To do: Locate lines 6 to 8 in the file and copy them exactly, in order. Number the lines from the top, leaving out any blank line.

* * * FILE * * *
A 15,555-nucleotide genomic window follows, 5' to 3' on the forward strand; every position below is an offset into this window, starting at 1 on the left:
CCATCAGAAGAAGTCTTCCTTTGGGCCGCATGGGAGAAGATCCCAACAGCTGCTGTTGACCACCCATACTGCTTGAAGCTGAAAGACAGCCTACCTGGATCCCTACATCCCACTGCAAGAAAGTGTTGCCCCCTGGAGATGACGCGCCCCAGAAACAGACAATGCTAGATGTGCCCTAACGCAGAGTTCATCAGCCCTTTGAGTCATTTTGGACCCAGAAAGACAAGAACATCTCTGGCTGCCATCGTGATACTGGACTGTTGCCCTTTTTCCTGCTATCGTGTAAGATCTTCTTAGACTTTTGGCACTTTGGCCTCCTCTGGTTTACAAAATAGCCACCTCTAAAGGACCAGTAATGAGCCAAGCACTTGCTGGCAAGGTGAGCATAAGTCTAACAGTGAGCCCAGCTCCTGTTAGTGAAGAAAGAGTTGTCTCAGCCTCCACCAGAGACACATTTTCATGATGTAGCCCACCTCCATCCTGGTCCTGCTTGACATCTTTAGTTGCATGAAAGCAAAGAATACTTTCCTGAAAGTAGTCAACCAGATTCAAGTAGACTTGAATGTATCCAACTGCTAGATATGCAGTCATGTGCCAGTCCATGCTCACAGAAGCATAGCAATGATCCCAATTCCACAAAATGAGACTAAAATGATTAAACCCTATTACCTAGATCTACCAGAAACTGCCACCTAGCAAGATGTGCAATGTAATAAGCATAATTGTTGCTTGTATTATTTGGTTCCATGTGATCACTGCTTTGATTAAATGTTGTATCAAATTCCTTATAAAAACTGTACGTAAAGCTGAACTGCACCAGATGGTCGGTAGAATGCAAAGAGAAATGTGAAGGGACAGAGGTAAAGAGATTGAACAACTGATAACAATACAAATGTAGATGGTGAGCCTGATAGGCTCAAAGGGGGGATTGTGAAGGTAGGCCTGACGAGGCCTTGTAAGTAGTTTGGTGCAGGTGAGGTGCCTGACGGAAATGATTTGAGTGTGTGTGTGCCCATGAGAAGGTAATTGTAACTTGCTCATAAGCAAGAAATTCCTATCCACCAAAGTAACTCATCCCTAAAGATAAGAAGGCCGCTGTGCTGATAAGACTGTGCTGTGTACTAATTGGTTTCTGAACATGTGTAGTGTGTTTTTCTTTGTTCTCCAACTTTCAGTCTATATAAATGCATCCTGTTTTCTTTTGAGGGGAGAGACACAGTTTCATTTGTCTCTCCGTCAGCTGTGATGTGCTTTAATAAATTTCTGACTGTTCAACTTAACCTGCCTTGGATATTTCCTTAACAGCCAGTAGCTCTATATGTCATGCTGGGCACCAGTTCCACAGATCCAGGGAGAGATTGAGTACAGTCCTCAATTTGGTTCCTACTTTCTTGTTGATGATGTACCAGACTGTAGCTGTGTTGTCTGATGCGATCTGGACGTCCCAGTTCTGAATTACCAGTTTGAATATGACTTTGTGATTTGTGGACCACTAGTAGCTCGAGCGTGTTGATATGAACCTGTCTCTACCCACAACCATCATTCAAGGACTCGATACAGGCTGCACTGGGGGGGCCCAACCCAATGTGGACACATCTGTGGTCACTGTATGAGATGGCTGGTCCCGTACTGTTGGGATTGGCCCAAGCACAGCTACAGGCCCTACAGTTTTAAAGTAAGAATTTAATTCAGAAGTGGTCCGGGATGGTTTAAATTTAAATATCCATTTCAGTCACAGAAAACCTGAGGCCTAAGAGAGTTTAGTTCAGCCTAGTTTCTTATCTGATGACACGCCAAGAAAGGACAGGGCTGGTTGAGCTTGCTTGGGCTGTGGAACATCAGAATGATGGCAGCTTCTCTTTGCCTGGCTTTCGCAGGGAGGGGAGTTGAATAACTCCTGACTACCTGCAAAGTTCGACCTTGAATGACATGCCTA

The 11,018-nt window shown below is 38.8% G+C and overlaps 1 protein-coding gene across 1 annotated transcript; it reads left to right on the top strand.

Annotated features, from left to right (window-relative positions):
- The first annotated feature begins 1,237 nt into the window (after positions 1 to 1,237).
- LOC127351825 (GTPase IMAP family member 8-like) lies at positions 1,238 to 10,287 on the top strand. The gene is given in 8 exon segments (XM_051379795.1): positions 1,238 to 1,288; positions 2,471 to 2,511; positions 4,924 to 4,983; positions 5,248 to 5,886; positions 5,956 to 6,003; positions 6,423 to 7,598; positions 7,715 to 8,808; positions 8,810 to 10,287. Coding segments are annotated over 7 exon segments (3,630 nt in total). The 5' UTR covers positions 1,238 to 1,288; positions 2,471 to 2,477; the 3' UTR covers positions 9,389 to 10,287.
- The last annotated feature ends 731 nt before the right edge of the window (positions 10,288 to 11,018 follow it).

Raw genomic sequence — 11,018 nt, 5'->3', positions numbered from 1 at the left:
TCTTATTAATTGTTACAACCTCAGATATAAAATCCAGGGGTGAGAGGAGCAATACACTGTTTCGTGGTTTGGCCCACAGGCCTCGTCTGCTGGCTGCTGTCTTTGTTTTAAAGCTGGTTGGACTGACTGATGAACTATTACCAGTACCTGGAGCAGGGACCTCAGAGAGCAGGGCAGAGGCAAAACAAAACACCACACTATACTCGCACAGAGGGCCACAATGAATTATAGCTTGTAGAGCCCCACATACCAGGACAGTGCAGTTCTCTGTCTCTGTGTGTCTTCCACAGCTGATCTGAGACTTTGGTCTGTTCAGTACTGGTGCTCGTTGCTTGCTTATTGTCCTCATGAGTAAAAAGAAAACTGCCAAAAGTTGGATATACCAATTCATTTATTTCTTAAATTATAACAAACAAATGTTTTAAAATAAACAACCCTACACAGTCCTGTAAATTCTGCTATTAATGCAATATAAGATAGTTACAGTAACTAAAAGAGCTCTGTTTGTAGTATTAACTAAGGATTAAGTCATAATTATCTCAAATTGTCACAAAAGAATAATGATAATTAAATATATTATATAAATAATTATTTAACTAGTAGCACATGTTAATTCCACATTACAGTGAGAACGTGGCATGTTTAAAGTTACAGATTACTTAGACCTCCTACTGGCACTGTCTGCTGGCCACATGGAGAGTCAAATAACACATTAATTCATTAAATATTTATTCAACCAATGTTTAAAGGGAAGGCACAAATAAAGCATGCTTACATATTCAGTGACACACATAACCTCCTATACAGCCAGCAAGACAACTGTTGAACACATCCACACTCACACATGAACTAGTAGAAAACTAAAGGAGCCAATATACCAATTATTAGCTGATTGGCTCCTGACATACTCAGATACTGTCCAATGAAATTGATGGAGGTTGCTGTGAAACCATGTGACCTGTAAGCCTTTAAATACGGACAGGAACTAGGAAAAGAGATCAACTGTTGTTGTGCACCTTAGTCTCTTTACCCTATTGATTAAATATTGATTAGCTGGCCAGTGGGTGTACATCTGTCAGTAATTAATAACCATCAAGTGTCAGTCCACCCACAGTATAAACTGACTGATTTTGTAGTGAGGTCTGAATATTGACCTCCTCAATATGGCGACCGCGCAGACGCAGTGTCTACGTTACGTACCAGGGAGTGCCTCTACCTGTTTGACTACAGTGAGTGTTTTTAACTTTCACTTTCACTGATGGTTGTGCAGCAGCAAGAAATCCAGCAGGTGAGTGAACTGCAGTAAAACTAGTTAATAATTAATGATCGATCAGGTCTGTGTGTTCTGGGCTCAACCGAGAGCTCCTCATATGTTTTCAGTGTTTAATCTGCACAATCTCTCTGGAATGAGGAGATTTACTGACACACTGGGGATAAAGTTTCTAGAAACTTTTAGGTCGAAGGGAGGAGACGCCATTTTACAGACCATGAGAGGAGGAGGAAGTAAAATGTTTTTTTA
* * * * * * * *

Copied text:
- LOC127351825 (GTPase IMAP family member 8-like) lies at positions 1,238 to 10,287 on the top strand. The gene is given in 8 exon segments (XM_051379795.1): positions 1,238 to 1,288; positions 2,471 to 2,511; positions 4,924 to 4,983; positions 5,248 to 5,886; positions 5,956 to 6,003; positions 6,423 to 7,598; positions 7,715 to 8,808; positions 8,810 to 10,287. Coding segments are annotated over 7 exon segments (3,630 nt in total). The 5' UTR covers positions 1,238 to 1,288; positions 2,471 to 2,477; the 3' UTR covers positions 9,389 to 10,287.
- The last annotated feature ends 731 nt before the right edge of the window (positions 10,288 to 11,018 follow it).

Raw genomic sequence — 11,018 nt, 5'->3', positions numbered from 1 at the left: